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Dropbox hacked, login details dumped online? No, says Dropbox

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Hackers are claiming to have acquired the log-in usernames and passwords of almost 7 million users of Dropbox, with a series of posts made on Pastebin containing what appear to be the log-in credentials of hundreds of accounts for the cloud storage service.

The person making the posts is claiming to be in possession of the log-in credentials of a total of 6,937,081 accounts. Users on the online forum Reddit tested the leaked passwords and have confirmed that some of them are legitimate.

The hackers that stole the credentials said that they will be releasing more usernames with their corresponding passwords unless they are paid a ransom in Bitcoin.

Anton Mityagin, a security engineer for Dropbox, wrote on the company's official blog that the website was not hacked. According to him, the passwords that the hackers obtained were acquired through unrelated, third-party services and not Dropbox itself.

Mityagin added that the hackers used the stolen credentials across a variety of websites, with Dropbox just one of them. He added that Dropbox has certain security measures in effect that could pinpoint any suspicious attempts to log-in, with an automatic response of resetting the account's password when such activity is detected.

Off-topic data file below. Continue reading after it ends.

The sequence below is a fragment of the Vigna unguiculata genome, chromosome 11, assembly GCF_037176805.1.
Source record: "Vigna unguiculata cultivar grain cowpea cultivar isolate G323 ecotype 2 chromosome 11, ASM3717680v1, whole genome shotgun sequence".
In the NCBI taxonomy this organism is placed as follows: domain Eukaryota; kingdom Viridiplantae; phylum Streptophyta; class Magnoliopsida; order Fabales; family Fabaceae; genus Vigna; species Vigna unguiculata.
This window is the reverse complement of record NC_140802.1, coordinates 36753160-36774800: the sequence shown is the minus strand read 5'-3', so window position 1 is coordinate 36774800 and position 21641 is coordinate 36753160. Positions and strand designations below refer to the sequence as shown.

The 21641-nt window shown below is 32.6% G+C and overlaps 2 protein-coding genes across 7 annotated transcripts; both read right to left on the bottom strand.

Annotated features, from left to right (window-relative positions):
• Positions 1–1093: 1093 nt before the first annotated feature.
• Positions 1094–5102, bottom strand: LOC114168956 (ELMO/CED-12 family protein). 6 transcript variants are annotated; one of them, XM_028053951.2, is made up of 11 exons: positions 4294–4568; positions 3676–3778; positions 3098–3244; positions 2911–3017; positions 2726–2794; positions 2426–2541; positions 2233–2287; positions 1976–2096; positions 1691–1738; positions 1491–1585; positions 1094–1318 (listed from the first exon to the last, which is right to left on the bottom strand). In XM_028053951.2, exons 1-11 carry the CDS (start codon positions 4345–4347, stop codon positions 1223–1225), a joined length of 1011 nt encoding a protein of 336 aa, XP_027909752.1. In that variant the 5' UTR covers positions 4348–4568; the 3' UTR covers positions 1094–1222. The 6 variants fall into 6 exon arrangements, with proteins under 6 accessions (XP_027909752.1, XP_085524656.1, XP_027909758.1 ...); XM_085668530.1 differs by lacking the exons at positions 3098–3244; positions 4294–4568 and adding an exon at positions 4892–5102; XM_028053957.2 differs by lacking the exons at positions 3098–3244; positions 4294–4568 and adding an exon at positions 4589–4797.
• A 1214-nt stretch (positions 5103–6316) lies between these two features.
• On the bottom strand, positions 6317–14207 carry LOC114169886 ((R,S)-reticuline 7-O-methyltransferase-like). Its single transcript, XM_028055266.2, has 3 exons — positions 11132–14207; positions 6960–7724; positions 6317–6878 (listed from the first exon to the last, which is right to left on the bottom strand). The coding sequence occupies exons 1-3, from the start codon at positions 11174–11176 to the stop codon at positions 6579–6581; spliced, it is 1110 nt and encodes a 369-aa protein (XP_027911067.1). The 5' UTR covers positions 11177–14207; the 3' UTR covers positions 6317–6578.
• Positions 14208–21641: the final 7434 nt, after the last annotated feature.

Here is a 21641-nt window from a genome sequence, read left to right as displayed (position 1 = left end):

"Attacks like these are one of the reasons why we strongly encourage users not to reuse passwords across services," Mityagin added, recommending the service's two-step verification system for an additional layer of protection on the accounts of Dropbox users.

The post was eventually updated to include that log-in credentials posted by the hackers online were checked by Dropbox and confirmed that they are not associated with accounts on the service.

The hacked log-in credentials underscores the importance of strong passwords for users. However, according to an expert in cybersecurity, providers of cloud-based services should also do their part in providing better security education to their users.

"It's a shared responsibility — the providers' responsibility is to protect the service, but the users' responsibility is to protect their credentials," said Adallom senior vice president Tal Klein. "Every time you put data in the cloud, you need to do a quick summation of how valuable the data is and how it should be protected." 

The release of the hacked passwords come right after the Snappening, wherein a massive 13GB collection of pictures and videos sent through Snapchat was uploaded by hackers on the online forum 4chan.

The incident is shocking because the messages sent through Snapchat are supposed to delete themselves after a definite amount of time.

"Dropbox has not been hacked. These usernames and passwords were unfortunately stolen from other services and used in attempts to log in to Dropbox accounts. We'd previously detected these attacks and the vast majority of the passwords posted have been expired for some time now. All other remaining passwords have been expired as well," a Dropbox spokesperson told Tech Times.

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